Rather Cirrus, (from cornu, a horn; because cirri resemble the figure of horns in their spiral girations). It is one of the fulcra of plants, called also clavicula, tendril, capreolus; the spiral string, by which some plants fix themselves to other bodies. They are of various textures: some of them emit a glue at their termination, by which they stick as well as cling; others have points, by which they stick into trees and walls, serving also for roots.
In Pliny they signify the four lesser claws of the polypus. See also CeraeAE.
(From a vein, or ewelling of a vein; which this herb was supposed to heal). See Carduus haemorrhoidalis.
(From varix, and forma, likeness; so called from its resembling a varix). It is an epithet in Rufus Ephesius for the upper part of the brain. He also applies this name to two of the four seminalvessels.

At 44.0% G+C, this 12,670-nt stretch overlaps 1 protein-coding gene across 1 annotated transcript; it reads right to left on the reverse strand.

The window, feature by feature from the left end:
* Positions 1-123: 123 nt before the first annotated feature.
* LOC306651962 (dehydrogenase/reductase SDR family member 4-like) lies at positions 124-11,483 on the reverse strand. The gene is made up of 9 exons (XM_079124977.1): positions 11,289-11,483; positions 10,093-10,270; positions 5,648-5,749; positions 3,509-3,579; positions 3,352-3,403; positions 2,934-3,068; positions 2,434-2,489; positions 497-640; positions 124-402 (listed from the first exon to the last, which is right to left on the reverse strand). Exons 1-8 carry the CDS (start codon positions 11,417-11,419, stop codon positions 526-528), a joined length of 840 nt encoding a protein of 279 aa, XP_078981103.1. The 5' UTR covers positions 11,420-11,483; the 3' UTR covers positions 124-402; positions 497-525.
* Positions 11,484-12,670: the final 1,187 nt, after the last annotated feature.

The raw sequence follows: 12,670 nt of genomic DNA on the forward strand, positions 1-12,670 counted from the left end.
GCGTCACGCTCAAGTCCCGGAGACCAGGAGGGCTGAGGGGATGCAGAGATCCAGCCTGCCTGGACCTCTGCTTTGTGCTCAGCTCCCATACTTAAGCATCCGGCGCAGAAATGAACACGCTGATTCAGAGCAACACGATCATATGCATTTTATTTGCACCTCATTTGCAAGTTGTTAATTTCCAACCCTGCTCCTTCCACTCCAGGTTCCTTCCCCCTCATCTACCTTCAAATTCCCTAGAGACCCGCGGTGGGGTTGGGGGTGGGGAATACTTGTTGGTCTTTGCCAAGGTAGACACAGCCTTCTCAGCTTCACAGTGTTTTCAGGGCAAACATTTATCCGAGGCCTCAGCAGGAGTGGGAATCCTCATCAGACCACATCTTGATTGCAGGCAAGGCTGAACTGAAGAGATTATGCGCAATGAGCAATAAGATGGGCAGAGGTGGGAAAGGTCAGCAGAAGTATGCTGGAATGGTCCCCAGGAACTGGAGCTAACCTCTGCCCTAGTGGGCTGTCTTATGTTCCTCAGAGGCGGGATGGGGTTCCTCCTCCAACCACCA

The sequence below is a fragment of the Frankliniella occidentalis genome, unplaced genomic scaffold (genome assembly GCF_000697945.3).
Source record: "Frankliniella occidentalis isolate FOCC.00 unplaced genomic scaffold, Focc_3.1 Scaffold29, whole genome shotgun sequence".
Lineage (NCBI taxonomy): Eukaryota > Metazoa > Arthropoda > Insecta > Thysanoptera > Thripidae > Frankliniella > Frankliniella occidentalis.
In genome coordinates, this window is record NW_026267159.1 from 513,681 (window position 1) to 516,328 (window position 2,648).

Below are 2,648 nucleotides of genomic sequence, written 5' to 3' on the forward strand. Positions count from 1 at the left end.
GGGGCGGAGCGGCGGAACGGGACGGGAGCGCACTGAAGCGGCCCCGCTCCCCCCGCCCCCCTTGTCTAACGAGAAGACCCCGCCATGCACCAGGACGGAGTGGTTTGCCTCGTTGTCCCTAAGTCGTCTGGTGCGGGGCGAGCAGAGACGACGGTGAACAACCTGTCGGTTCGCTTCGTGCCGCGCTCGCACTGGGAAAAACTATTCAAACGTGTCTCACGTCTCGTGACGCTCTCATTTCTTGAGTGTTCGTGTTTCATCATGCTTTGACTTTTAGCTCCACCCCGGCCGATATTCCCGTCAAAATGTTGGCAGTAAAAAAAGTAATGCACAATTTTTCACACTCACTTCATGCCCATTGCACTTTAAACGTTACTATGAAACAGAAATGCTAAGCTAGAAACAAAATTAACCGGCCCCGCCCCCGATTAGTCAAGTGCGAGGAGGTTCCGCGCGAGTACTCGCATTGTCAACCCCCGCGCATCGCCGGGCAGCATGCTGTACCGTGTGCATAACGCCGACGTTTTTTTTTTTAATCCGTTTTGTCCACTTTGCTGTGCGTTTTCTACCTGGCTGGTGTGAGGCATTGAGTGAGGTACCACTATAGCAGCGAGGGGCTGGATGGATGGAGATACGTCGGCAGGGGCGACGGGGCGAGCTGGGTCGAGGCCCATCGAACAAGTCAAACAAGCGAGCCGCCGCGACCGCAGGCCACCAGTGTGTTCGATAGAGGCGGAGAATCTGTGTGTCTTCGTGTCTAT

(from to dilate). See
(Greek.) See Pica.
(From ivy, and the vine). The wild vine; so called because it has leaves like ivy. See Pareira brava.
(From ivy). The name of a plaster mentioned by P. AEgineta.
Or Xist. A measure of wine containing about four pints.
(From cieta, a cist). A cistern. A name of the fourth ventricle of the brain, and of the concourse of the lacteal vessels in the breasts of women who suckle.
And Cistus, (from the Hebrew term Zeiss). The cistas, or rock rose; also cissarus, cistus creticus, dorycinium. It is a shrub which grows in stony places: it is full of branches and leaves, but not tall: the leaves are round, black, and hairy. The leaves of the male cistus resemble those of the pomegranate tree, but those of the female are white See Ladanum.
Cistus humilis. See Parnassia.
Cistus ladanifera. See Ladanum.
Cistus ledon. See Ledum palustre.
According to Hesychius, it signifies the breast, the side, and a species of fish.
(From citrus,the citron). Citrate. Salts formed by the union of acid of lemon with different bases. The common saline draught is styled citras potassae.